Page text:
The extreme difficulty of having a sensible debate about public spending in the Uk thanks to Labour’s unpleasant, personalised and biased approach to the topic has been revealed by the case of free school milk.
If you listen to the debate you would think that Baroness Thatcher alone abolished free school milk, leaving it just for under 5s. Ann Milton and David Willetts came forward to query the costs and value of the last vestiges of free milk. David Cameron seeing the political danger intervened to stop them becoming heirs to the mantle of “milk snatchers”.
What we need to do is a little detective work. The biggest “milk snatchers” were Labour. In 1968 they took free school milk away from all 11 to 18 year olds. The Conservatives did not dub Harold Wilson a milk thief, but accepted this economy as part of the package to cut the excessive borrowing of that Labour government. No subsequent government, including the Labour governments of 1997 to 2010 thought free school milk worth reintroducing. Most people cannot remember that Edward Short was Education Secretary for most of 1968 (I looked it up) the year when the free milk was withdrawn, because no-one ran a campaign claiming he left us short of free milk.
In 1971 Edward Heath’s government took milk away from 7 to 11 year olds. This was opposed by Labour, who personalised it to the Education Secretary. Labour have always treated Mrs Thatcher in a mean and personal way. They dubbed her “Milk snatcher” rather than coming up with a phrase like “Edward Heath, milk thief”. Doubtless if the Education Secretary in the 1979-1990 governments had cut free school milk they would still have personalised it to Margaret Thatcher, then Prime Minister.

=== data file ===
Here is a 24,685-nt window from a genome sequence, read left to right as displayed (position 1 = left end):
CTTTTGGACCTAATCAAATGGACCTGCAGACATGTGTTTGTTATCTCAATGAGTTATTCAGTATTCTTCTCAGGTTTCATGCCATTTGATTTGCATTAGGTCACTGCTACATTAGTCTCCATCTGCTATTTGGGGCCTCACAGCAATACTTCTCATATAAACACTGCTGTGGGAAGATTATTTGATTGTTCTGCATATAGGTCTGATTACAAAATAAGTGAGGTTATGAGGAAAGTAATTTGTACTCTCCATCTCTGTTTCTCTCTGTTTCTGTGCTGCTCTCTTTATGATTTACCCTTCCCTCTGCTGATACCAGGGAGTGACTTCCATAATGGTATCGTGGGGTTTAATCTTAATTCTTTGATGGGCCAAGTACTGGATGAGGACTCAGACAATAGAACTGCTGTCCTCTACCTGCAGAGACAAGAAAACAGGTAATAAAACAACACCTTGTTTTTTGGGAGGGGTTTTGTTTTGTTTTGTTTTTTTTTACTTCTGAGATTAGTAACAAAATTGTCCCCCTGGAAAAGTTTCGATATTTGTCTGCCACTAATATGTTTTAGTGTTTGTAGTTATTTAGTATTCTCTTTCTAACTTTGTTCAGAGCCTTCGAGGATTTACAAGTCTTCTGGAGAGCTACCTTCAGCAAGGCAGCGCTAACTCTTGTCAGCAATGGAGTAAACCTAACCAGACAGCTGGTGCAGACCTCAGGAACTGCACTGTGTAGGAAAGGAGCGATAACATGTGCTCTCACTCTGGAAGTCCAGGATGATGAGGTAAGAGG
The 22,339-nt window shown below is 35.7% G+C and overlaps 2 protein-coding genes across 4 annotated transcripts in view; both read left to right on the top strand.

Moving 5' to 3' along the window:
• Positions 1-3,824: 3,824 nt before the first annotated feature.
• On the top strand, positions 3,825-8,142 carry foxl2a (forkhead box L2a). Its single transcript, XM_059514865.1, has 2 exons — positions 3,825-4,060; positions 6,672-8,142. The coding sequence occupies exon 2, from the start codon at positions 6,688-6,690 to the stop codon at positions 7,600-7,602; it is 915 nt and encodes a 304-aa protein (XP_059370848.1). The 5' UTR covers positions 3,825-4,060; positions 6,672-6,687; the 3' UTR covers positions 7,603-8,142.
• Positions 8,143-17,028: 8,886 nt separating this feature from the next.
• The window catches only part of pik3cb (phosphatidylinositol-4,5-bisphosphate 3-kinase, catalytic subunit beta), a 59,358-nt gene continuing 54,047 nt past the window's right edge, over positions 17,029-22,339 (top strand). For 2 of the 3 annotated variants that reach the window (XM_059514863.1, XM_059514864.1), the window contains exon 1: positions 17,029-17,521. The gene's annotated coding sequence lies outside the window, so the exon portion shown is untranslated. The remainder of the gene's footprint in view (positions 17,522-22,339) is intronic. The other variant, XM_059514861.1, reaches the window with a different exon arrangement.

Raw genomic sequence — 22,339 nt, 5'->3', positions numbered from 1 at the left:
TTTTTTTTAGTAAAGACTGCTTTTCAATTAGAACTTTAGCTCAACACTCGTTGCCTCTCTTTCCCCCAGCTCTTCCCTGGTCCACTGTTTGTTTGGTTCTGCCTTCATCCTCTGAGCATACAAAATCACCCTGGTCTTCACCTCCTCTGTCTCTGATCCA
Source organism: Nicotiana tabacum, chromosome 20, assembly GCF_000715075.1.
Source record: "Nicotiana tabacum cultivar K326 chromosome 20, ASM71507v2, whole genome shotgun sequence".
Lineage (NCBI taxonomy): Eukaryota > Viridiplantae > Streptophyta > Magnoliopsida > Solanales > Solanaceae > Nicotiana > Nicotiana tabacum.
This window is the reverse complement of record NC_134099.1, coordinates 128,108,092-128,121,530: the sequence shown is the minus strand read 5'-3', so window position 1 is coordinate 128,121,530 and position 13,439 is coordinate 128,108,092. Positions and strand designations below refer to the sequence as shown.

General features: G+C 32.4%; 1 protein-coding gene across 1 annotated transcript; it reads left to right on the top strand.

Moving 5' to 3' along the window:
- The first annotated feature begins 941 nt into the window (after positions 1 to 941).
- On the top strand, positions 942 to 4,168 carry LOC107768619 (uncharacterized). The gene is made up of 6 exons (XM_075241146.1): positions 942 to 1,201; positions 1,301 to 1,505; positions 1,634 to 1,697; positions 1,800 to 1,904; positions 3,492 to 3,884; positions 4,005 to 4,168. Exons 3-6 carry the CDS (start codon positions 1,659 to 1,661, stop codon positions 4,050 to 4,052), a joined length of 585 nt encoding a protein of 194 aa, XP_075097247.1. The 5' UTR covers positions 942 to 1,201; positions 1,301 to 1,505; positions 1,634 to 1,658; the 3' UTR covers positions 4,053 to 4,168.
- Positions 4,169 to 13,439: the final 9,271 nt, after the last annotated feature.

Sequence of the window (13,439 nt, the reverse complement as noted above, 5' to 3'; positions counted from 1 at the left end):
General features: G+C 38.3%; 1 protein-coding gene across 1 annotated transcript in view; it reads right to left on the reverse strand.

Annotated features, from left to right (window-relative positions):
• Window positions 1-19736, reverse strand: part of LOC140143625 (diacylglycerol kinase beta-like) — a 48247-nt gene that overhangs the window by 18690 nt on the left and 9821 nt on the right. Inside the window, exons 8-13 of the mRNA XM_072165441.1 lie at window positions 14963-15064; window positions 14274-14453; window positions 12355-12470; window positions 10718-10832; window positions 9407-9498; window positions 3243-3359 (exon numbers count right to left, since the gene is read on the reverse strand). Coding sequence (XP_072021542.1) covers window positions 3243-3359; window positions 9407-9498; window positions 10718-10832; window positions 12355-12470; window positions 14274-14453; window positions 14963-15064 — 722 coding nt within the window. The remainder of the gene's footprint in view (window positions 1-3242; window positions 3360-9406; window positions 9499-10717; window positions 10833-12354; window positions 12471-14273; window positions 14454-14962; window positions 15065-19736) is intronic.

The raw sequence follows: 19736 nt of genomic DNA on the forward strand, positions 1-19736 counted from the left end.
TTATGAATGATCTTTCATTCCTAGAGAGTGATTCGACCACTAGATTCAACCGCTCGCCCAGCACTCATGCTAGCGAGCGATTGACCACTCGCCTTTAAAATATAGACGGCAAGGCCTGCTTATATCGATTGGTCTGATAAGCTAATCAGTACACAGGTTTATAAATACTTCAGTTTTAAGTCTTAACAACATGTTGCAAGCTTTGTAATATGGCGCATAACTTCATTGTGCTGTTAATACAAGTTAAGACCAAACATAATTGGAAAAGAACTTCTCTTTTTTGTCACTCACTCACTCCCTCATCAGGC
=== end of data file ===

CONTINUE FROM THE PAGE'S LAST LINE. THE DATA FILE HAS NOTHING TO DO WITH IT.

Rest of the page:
The BBC website tells us free milk for 5, 6 and 7 year olds had gone “by 1980” without telling us which Minister removed it. Nor did they name the Labour Ministers responsible in 1968 for the main cut. There’s bias for you, after the account of how Margaret Thatcher had done her bit to cut it. People were so untroubled by the removal of free milk for 5-7 year olds that few can remember who did it.
Labour in office did not restore milk to primary school children, despite finding money for everything else, and despite still reminding people from time to time of their “Milk snatcher” jibe.
It is high time we moved on from these lurid lies and silly soundbites. The truth is all three parties in power from 1968-2010 went along with the phased removal of free milk in schools. Presumably they did so because they recognised there were better ways of helping children from low income families with dietary needs. I am prepared to say I support the results of both Harold Wilson and Edward Heath’s decision to remove free school milk as an economy measure, though I disagreed with many of the things both these Prime Ministers did in other fields. Any truthful politician should say the same, as no mainstream politician in living memory has campaigned to restore these “brutal cuts” from a long-gone era.
The intervention of the Prime Minister to save the milk also confirms what you have been reading here. The increases in cash spending allowed for in the next four years do not require as much pain and as many difficult cuts as the publlic sector wants you to believe. If we can keep the free milk for the under 5s it cannot be that eye wateringly tough out there. It will still require some good management of course – and there will still be public sector managers who choose to cut things we would rather they didn’t, even allowing for the cash increases in the totals.